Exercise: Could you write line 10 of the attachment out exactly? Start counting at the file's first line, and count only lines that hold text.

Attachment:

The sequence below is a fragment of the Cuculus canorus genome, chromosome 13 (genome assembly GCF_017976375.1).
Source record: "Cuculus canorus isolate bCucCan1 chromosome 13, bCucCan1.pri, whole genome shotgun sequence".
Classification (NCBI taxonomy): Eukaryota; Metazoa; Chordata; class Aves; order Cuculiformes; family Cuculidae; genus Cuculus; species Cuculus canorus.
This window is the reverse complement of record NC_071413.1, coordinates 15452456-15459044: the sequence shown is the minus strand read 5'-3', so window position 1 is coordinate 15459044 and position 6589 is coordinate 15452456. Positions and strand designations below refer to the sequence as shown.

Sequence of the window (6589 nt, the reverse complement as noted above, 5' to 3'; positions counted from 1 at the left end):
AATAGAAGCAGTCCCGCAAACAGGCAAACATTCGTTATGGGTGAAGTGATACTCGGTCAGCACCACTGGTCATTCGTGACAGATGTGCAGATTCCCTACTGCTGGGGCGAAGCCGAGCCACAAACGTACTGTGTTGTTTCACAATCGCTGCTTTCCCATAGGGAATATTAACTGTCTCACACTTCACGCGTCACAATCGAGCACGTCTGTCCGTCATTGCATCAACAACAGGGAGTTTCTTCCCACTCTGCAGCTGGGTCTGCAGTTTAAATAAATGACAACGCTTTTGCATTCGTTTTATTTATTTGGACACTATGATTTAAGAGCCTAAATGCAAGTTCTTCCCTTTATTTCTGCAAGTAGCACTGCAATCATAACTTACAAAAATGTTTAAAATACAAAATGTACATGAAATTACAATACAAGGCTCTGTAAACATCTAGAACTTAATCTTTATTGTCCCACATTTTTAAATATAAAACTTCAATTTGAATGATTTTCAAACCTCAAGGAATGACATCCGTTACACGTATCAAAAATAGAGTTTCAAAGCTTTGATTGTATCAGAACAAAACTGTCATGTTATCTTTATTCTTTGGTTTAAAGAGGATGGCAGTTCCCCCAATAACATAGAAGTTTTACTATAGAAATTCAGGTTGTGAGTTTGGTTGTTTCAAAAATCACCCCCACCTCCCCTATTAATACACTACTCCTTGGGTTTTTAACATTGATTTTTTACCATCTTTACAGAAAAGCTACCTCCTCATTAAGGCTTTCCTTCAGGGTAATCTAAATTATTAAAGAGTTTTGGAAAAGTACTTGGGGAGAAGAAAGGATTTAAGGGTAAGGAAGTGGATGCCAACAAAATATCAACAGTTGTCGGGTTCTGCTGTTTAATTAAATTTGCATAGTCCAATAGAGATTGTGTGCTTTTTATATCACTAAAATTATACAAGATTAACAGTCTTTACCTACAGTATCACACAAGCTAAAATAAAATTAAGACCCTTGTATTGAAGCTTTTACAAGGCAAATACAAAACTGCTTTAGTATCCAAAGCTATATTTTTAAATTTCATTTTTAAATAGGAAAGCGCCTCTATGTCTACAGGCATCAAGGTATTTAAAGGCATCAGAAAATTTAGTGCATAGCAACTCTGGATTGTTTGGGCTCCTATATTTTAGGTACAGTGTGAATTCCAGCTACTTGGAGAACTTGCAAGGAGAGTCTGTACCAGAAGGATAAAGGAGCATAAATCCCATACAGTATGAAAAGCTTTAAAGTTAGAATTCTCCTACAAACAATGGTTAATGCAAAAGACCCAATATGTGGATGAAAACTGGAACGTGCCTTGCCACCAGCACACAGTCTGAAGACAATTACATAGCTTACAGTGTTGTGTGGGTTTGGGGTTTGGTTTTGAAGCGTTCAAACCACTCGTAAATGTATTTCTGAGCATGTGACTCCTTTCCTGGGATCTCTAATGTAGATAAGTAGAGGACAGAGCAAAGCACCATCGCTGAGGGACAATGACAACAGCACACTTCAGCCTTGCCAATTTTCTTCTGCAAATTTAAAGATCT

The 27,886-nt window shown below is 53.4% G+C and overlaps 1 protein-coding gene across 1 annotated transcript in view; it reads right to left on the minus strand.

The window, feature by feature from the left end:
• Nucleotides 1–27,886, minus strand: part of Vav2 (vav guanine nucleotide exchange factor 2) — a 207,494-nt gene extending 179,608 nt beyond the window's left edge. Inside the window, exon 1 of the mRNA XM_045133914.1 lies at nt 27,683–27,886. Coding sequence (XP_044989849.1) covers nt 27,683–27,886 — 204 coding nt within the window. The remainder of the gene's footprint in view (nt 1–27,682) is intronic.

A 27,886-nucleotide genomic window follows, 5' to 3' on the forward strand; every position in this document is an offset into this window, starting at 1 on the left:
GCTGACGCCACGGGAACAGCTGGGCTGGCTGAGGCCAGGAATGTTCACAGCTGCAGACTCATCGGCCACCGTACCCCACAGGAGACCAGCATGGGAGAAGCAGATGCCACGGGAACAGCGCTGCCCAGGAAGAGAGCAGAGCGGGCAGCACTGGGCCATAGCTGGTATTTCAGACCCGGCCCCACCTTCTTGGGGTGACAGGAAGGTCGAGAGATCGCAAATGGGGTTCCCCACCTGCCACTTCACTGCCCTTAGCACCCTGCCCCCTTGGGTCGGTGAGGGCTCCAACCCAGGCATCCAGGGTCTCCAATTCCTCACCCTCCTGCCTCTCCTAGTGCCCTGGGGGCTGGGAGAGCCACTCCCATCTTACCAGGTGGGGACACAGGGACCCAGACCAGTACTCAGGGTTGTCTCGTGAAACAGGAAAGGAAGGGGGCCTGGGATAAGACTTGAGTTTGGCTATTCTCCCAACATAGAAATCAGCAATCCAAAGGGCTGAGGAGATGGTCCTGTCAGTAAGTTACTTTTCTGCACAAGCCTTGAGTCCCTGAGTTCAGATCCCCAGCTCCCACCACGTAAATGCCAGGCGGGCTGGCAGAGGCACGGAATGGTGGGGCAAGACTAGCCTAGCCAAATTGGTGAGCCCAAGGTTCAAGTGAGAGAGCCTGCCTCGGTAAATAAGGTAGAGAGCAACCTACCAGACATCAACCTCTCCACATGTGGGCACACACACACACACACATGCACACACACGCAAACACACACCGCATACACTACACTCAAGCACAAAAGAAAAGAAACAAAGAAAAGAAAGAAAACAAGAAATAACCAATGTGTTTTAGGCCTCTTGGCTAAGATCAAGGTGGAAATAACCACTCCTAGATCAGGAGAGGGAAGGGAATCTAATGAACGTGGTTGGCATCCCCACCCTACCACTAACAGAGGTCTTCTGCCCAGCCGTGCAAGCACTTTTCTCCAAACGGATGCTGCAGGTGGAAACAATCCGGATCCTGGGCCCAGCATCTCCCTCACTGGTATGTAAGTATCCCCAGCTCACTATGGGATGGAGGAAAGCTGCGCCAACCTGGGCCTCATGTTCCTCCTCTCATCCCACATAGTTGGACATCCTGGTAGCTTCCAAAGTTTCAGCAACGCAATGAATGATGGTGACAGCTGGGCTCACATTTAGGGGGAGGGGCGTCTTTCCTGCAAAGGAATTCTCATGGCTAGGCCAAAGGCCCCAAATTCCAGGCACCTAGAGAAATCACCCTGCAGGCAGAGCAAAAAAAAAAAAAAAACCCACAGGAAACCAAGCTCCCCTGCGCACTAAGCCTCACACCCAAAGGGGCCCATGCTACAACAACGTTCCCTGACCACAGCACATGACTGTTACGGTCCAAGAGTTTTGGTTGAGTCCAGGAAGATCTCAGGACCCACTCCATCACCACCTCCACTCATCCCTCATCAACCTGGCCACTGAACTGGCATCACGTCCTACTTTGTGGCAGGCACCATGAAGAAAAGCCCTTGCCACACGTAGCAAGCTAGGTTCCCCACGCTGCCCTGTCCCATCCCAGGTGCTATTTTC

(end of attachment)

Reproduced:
A 27,886-nucleotide genomic window follows, 5' to 3' on the forward strand; every position in this document is an offset into this window, starting at 1 on the left: